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b. How sensitive are our estimates to your assumptions? Which assumptions are
most critical?
c. Try using a three-stage growth model and comparing the values derived to a
two-stage model. Which estimates seem more reasonable?




WEBMA STER

Price, Risk and Growth
Go to www.mhhe.com/edumarketinsight to download the Excel reports entitled
“Profitability” that appear in the Valuation section for two major drug firms, Johnson &
Johnson (JNJ) and Merck & Co (MRK). Examine the reports for the last five years of
reported data, then address the following questions:
1. What differences do you find with respect to the firms™ use of financial leverage
over the period? Briefly explain.
2. Which of the firms would you consider to be more expensive in terms of
earnings? Briefly explain.
3. What factors would you examine to explain differences in price“earnings ratios?
Briefly explain your logic.




SOLUTIONS TO 1. a. Dividend yield $2.15/$50 4.3%

>
Capital gains yield (59.77 50)/50 19.54%
Concept
www.mhhe.com/bkm




Total return 4.3% 19.54% 23.84%
CHECKS b. k 6% 1.15(14% 6%) 15.2%
c. V0 ($2.15 $59.77)/1.152 $53.75, which exceeds the market price. This would indicate a
“buy” opportunity.
2. a. D1/(k g) $2.15/(0.152 0.112) $53.75
b. P1 P0(1 g) $53.75(1.112) $59.77
c. The expected capital gain equals $59.77 $53.75 $6.02, for a percentage gain of 11.2%.
The dividend yield is D1/P0 2.15/53.75 4%, for a holding-period return of 4% 11.2%
15.2%.
3. a. g ROE b 0.20 .60 0.12
P0 2/(0.125 0.12) 400
Bodie’Kane’Marcus: IV. Security Analysis 12. Equity Valuation © The McGraw’Hill
Essentials of Investments, Companies, 2003
Fifth Edition




449
12 Equity Valuation


b. When the firm invests in projects with ROE less than k, its stock price falls.
If b 0.60, then g 10% 0.60 6% and P0 $2/(0.125 0.06) $30.77. In contrast, if
b 0, then P0 $5/0.125 $40
4. Because .85, k 5% .85 6% 10.1%
.80 .95 1.10 1.25 P2005
V2001
(1.101)2 (1.101)3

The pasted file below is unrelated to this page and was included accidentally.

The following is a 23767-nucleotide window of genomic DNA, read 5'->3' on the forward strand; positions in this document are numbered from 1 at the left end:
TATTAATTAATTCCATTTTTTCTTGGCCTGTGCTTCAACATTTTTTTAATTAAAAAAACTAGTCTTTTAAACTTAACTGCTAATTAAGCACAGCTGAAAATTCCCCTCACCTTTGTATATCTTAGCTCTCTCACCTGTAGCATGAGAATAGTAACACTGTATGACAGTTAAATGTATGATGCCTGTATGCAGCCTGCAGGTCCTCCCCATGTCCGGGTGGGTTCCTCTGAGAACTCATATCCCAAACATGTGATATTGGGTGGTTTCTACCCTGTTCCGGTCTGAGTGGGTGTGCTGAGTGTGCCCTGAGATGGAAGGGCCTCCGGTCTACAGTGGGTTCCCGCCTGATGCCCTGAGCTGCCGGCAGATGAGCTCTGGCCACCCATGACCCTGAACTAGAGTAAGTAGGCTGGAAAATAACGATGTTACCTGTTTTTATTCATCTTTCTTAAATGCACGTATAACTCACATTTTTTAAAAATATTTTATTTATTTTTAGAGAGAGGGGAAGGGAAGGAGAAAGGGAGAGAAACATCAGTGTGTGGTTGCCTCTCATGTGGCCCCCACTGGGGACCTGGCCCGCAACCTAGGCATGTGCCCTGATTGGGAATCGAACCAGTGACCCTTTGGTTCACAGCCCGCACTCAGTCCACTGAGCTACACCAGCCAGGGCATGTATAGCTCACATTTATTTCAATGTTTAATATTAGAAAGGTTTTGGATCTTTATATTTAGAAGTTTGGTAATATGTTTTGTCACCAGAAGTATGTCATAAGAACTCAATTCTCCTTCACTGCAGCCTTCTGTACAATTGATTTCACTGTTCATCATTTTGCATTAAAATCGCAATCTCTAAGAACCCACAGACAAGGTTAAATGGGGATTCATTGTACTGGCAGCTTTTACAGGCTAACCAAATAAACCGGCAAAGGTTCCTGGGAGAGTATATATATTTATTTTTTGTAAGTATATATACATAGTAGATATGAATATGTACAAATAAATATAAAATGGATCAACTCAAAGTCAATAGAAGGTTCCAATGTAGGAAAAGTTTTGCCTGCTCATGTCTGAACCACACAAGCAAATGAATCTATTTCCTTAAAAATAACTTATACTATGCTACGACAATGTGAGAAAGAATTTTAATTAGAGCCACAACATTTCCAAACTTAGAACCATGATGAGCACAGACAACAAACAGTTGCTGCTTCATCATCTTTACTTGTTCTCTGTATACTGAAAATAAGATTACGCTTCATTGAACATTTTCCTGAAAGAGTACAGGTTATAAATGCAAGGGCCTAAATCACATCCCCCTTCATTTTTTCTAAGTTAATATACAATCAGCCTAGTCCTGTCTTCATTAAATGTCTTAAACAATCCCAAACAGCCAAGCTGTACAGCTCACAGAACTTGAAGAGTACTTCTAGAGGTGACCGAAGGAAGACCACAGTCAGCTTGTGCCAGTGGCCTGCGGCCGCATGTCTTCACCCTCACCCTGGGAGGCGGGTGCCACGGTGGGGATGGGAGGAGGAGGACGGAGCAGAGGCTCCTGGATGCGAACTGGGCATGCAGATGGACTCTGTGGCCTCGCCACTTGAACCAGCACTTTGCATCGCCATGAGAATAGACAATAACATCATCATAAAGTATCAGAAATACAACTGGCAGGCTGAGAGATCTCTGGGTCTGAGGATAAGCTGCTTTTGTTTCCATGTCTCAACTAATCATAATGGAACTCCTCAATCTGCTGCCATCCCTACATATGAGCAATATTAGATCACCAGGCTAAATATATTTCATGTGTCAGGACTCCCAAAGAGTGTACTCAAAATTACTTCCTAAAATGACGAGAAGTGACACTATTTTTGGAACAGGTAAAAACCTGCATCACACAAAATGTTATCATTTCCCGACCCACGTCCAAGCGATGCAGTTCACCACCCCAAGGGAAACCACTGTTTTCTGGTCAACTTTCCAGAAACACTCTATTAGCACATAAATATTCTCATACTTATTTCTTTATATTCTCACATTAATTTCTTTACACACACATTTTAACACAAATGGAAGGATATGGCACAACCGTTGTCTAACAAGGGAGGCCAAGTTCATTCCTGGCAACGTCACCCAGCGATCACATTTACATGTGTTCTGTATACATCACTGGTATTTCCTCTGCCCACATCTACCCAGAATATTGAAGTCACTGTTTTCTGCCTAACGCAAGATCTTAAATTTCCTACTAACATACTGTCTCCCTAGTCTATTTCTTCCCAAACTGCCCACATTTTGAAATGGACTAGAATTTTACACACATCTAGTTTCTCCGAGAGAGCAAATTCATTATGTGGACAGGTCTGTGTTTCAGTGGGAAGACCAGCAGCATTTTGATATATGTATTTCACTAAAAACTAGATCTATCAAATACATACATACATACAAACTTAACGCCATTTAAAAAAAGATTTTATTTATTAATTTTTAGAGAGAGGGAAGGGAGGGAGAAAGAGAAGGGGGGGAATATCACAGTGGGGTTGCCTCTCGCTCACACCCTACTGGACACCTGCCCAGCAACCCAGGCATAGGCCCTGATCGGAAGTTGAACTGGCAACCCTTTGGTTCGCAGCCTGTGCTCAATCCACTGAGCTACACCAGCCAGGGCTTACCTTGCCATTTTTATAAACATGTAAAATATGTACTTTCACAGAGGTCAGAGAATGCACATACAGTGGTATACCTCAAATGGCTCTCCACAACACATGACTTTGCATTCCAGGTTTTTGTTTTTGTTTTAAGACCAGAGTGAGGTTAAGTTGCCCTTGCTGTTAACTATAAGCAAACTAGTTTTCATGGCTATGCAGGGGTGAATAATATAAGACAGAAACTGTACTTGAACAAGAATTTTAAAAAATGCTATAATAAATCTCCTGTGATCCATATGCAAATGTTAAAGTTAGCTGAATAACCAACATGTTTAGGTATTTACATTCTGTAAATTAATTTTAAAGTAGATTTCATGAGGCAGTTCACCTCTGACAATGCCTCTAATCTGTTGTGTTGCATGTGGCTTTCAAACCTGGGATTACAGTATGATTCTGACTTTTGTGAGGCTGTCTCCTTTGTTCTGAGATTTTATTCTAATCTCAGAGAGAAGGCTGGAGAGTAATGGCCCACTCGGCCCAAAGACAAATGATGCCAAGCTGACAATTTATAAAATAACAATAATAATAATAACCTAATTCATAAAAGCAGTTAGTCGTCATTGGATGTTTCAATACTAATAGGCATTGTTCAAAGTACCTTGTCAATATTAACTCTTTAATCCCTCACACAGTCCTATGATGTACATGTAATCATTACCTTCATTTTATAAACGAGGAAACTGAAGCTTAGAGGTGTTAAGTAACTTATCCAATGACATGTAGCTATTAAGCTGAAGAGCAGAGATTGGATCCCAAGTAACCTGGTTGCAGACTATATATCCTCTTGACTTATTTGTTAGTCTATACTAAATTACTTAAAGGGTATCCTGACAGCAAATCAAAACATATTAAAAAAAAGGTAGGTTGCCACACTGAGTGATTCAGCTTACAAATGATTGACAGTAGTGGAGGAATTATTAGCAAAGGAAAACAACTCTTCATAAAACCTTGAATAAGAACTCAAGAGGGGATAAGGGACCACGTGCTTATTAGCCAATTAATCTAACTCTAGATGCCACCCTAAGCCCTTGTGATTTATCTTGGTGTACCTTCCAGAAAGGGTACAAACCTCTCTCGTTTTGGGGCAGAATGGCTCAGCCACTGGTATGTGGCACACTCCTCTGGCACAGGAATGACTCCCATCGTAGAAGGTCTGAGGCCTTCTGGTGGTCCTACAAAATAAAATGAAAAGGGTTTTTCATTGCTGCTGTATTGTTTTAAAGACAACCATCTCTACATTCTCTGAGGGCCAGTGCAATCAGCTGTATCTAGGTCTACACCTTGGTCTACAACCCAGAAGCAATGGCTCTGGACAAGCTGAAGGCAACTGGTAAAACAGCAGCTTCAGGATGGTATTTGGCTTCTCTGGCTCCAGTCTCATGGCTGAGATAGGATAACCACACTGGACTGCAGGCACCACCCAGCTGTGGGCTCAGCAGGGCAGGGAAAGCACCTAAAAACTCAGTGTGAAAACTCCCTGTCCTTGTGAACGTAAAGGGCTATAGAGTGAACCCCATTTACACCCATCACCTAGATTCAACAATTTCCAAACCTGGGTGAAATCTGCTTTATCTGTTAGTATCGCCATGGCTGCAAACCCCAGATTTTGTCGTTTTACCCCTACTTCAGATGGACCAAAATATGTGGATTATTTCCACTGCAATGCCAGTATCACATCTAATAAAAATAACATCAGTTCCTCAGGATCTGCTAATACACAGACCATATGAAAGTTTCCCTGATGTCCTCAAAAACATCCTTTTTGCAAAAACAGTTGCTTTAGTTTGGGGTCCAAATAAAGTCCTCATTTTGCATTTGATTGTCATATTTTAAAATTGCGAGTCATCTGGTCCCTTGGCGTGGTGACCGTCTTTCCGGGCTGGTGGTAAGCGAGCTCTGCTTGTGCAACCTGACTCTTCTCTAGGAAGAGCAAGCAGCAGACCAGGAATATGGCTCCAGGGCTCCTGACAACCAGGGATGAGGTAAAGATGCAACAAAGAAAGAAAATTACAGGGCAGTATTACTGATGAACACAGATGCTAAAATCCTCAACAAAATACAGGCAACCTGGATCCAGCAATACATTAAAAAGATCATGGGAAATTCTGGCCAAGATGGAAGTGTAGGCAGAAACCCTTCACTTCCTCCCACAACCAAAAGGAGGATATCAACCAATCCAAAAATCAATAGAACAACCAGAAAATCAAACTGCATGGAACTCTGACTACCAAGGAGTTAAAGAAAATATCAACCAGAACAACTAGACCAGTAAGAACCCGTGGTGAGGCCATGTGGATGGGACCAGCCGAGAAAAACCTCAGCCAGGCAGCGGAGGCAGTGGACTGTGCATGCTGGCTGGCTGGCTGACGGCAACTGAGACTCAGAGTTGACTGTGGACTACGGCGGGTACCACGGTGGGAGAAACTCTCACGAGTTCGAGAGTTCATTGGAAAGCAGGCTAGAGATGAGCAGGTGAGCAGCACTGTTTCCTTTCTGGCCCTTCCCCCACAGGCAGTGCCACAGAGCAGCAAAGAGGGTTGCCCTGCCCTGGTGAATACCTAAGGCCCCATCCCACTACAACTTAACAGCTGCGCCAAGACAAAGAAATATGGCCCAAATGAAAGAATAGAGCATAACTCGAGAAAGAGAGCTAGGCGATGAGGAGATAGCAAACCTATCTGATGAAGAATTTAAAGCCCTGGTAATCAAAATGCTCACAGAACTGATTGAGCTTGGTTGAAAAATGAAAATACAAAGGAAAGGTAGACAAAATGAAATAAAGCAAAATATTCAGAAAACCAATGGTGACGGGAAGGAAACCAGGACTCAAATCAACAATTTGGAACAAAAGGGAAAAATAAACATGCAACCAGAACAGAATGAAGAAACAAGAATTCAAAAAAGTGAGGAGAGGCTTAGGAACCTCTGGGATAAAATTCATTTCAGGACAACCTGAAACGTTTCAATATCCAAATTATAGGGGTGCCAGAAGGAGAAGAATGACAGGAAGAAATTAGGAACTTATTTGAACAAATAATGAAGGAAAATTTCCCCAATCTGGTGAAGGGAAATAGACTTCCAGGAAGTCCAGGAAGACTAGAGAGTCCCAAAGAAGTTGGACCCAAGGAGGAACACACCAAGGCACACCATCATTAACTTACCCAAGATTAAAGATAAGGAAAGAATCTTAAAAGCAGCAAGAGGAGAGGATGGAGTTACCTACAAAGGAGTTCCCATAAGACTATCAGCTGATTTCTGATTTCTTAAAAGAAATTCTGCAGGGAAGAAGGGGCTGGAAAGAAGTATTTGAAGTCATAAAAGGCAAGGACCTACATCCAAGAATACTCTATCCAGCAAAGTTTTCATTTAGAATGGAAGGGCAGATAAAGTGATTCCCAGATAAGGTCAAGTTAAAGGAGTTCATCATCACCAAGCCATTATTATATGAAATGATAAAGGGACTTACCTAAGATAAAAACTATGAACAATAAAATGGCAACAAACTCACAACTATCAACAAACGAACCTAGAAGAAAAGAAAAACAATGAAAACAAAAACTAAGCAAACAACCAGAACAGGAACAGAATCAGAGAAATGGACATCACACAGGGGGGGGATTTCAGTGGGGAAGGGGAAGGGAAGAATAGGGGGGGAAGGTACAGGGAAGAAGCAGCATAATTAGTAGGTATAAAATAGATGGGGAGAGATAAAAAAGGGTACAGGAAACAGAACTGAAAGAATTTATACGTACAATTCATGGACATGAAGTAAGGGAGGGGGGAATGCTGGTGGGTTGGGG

1.101 (1.101)4
Now compute the sales price in 2005 using the constant growth dividend discount model.

1.25 (1 g) 1.25 1.071
P2005 $44.62
kg .101 .071
Therefore, V2001 $33.55
5. a. ROE 12%
b $0.50/$2.00 0.25
g ROE b 12% 0.25 3%
P0 D1 /(k g) $1.50/(0.10 0.03) $21.43
P0 /E1 21.43/$2.00 10.71
b. If b 0.4, then 0.4 $2 $0.80 would be reinvested and the remainder of earnings, or $1.20,
would be paid as dividends
g 12% 0.4 4.8%
P0 D1 /(k g) $1.20/(0.10 0.048) $23.08
P0 /E1 $23.08/$2.00 11.54
PEG 11.54/4.8 2.4




www.mhhe.com/bkm
Bodie’Kane’Marcus: IV. Security Analysis 13. Financial Statement © The McGraw’Hill
Essentials of Investments, Analysis Companies, 2003
Fifth Edition




13
FINANCIAL STATEMENT
ANALYSIS


AFTER STUDYING THIS CHAPTER
YOU SHOULD BE ABLE TO:



>
Use a firm™s income statement, balance sheet, and
statement of cash flows to calculate standard financial
ratios.

> Calculate the impact of taxes and leverage on a firm™s
return on equity using ratio decomposition analysis.

> Measure a firm™s operating efficiency by using various asset
utilization ratios.


> Identify likely sources of biases in conventional accounting
data.




450
Bodie’Kane’Marcus: IV. Security Analysis 13. Financial Statement © The McGraw’Hill
Essentials of Investments, Analysis Companies, 2003
Fifth Edition




http://www.edgar-online.com
Related Websites
http://profiles.wisi.com
http://www.cfo.com
http://www.hoovers.com
This site has articles dealing with financial accounting
issues. http://news.stockmaster.com
http://www.nasdaq.com Financial statement data are available on the websites
listed above.
http://moneycentral.msn.com/investor/home.asp
http://yahoo.marketguide.com




n the previous chapter, we explored equity valuation techniques. These techniques

I take as inputs the firm™s dividends and earnings prospects. While the valuation
analyst is interested in economic earnings streams, only financial accounting data
are readily available. What can we learn from a company™s accounting data that can
help us estimate the intrinsic value of its common stock?
In this chapter, we show how investors can use financial data as inputs into stock
valuation analysis. We start by reviewing the basic sources of such data: the income
statement, the balance sheet, and the statement of cash flows. We next discuss the
difference between economic and accounting earnings. While economic earnings are
more important for issues of valuation, whatever their shortcomings, accounting data
still are useful in assessing the economic prospects of the firm. We show how analysts
use financial ratios to explore the sources of a firm™s profitability and evaluate the
“quality” of its earnings in a systematic fashion. We also examine the impact of debt
policy on various financial ratios. Finally, we conclude with a discussion of the limita-
tions of financial statement analysis as a tool in uncovering mispriced securities.